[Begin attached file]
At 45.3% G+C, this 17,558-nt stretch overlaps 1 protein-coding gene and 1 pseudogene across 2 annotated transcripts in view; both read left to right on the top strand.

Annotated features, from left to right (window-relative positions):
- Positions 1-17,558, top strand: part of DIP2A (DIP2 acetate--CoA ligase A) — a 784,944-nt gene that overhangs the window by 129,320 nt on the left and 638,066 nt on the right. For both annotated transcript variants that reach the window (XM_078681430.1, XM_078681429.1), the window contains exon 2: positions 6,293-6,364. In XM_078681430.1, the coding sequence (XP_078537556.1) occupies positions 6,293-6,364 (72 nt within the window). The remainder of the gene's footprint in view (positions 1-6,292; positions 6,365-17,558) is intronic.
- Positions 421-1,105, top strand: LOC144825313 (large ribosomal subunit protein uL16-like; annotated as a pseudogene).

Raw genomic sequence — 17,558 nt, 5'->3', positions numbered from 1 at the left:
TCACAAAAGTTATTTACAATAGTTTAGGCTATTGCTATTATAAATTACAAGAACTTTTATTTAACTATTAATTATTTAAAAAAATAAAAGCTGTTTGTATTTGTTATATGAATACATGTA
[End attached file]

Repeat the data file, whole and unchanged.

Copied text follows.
At 45.3% G+C, this 17,558-nt stretch overlaps 1 protein-coding gene and 1 pseudogene across 2 annotated transcripts in view; both read left to right on the top strand.

Annotated features, from left to right (window-relative positions):
- Positions 1-17,558, top strand: part of DIP2A (DIP2 acetate--CoA ligase A) — a 784,944-nt gene that overhangs the window by 129,320 nt on the left and 638,066 nt on the right. For both annotated transcript variants that reach the window (XM_078681430.1, XM_078681429.1), the window contains exon 2: positions 6,293-6,364. In XM_078681430.1, the coding sequence (XP_078537556.1) occupies positions 6,293-6,364 (72 nt within the window). The remainder of the gene's footprint in view (positions 1-6,292; positions 6,365-17,558) is intronic.
- Positions 421-1,105, top strand: LOC144825313 (large ribosomal subunit protein uL16-like; annotated as a pseudogene).

Raw genomic sequence — 17,558 nt, 5'->3', positions numbered from 1 at the left:
TCACAAAAGTTATTTACAATAGTTTAGGCTATTGCTATTATAAATTACAAGAACTTTTATTTAACTATTAATTATTTAAAAAAATAAAAGCTGTTTGTATTTGTTATATGAATACATGTA